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Pittsburgh musicians pay tribute to late, great Tom Petty

| Tuesday, Dec. 26, 2017, 9:00 p.m.
Tom Petty and the Heartbreakers perform on the 40th Anniversary Tour at Wrigley Field on Thursday, June 29, 2017, in Chicago. (Photo by Rob Grabowski/Invision/AP)
Rob Grabowski/Invision/AP
Tom Petty and the Heartbreakers perform on the 40th Anniversary Tour at Wrigley Field on Thursday, June 29, 2017, in Chicago. (Photo by Rob Grabowski/Invision/AP)

Tom Petty wasn't as charismatic as Prince. He didn't have the fashion sense of David Bowie. He wasn't as influential as Fats Domino or Chuck Berry, or as effervescent as Glen Campbell.

But Petty's death on Oct. 2, 2017, was deeply felt by fans and musicians who can't remember what life was like without his music.

“He was one of those guys who was always just there from the late '70s when I started listening to the radio,” says Jim Donovan, who will sing “Wildflowers” with his daughter Tupelo Donovan at Pittsburgh Plays Petty on Dec. 29 and Jan. 6 at Mr. Smalls in Millvale. “When I came into my teen years in the '80s he was a fixture all the time. … I didn't realize until he died how far into my DNA his catalog was.”

The tribute concert —which will feature more than 40 musicians — is the brainchild of musician Cory Muro (The Emo Band, Punchline) and talent buyer Joshua Bakaitus of Mr. Smalls. They wanted to pay homage to Petty by featuring a diverse lineup of musicians, but with a twist.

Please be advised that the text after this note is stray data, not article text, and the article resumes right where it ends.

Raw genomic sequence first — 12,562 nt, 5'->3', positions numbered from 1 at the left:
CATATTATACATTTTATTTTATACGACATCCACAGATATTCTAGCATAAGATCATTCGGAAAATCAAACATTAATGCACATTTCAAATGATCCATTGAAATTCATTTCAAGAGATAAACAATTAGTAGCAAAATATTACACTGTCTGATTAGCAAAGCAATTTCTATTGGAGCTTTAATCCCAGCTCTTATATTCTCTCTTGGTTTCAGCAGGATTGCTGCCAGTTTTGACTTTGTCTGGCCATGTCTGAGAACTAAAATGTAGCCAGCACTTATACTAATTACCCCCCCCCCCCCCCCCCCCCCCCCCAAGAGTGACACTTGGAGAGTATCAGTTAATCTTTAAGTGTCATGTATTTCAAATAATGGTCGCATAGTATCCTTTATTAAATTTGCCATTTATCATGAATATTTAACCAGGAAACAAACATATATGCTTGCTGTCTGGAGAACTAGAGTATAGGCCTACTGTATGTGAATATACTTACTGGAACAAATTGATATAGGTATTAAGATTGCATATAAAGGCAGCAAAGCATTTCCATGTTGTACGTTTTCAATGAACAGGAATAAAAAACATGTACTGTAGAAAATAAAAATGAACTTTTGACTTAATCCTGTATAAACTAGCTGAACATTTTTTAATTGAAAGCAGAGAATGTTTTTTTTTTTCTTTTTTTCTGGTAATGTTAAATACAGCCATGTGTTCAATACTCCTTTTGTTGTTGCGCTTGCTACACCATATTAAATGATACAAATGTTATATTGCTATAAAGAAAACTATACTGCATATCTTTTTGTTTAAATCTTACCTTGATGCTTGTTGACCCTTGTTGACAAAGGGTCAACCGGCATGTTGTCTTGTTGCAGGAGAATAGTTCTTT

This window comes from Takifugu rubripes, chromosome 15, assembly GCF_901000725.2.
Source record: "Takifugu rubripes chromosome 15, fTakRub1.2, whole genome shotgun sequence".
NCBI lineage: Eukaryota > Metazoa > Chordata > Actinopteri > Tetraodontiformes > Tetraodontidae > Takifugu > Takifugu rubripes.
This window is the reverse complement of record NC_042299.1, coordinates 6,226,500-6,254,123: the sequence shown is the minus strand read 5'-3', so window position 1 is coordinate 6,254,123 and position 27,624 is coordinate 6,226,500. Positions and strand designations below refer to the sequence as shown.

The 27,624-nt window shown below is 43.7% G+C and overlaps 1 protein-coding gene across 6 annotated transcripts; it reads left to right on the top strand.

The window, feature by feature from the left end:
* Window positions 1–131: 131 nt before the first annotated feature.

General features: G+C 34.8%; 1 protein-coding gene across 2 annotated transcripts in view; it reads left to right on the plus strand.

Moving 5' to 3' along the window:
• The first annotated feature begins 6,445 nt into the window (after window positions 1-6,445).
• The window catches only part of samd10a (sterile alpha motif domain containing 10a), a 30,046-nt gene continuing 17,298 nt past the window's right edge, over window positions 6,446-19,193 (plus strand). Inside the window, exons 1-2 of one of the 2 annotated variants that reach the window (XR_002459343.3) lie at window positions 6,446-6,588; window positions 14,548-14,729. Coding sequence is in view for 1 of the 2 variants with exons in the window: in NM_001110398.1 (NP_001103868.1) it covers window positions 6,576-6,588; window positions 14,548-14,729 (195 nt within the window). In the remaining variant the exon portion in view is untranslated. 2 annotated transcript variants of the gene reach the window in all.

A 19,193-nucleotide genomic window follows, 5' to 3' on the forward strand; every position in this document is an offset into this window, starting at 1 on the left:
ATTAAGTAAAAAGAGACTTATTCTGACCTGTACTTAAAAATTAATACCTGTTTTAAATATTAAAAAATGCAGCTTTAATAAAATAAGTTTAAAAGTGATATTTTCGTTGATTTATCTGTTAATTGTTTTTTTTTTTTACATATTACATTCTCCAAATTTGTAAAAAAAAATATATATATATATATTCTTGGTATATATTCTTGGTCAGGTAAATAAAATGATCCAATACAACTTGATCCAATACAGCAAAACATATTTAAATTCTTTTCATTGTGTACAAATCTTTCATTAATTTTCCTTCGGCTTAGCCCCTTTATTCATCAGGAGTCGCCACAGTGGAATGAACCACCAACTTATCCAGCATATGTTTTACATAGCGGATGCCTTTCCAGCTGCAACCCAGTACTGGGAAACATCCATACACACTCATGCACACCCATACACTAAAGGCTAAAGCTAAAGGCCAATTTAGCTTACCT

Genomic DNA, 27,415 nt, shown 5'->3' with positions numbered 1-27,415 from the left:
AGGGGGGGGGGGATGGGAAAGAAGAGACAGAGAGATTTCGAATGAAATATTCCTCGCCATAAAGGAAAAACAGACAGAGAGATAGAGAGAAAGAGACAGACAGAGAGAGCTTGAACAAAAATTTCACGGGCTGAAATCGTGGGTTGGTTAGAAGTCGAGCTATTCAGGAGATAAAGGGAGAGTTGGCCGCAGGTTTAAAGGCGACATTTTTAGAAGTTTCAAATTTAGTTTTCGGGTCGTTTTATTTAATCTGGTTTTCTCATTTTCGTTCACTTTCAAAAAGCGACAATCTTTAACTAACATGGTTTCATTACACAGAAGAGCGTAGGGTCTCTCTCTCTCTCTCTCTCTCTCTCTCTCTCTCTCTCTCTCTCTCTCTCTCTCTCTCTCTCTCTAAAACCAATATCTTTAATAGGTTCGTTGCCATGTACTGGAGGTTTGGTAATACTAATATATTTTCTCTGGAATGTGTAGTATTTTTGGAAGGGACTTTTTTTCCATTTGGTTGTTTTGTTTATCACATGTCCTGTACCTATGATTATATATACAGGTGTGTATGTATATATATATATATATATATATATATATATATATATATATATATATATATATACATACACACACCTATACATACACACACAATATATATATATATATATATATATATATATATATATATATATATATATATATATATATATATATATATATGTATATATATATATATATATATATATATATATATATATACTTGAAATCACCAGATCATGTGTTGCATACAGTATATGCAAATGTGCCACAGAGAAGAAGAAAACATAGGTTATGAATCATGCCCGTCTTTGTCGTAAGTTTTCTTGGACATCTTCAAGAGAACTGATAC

“We wanted to challenge the musicians by putting them with people they don't ever play with,” Bakaitus says.

Bakaitus and Muro ostensibly conducted a musicians' fantasy draft, dividing the players into six bands that will each perform four songs. Some musicians didn't understand the concept and declined the invitation to perform. But most bought into the premise because of Petty's influence on their careers.

Michael Lindner, a solo musician and a member of the band 28 North,was 14 the first time he played a Petty song: “Mary Jane's Last Dance” at a guitar camp at the Duquesne University.

“That started a whole whirlwind of life,” says Lindner, who toured the country with 28 North and will sing “Mary Jane's Last Dance” at the concert. ”My whole life, it started with that song. After that, I went and played everywhere.”

Petty's music, with his band the Heartbreakers and as a solo artist, not only evokes nostalgia. There's something inherently joyous and affirming about songs such as “American Girl,” “Listen to Her Heart” or “Learning to Fly.”

“You can't ever listen to a Tom Petty song without feeling good,” says Jon Belan, the lead singer for Gene the Werewolf who will sing “The Waiting.” “There's something about the music that brings everybody together of all ages and races.”

Even musicians who aren't huge Petty fans admit there's something irresistible about his music. Musician and songwriter Heather Kropf is mostly influenced by artists such as Joni Mitchell and Sting.

“His music makes me feel like I feel when I'm driving on the open road,” says Kropf, who will be playing keyboards at the show. “It's just in the music. It feels really good. I don't own any Tom Petty music, but every time I hear it, I'm reminded of what makes rock ‘n' roll great. It's really simple and direct.”

Rege Behe is a Tribune-Review contributing writer.

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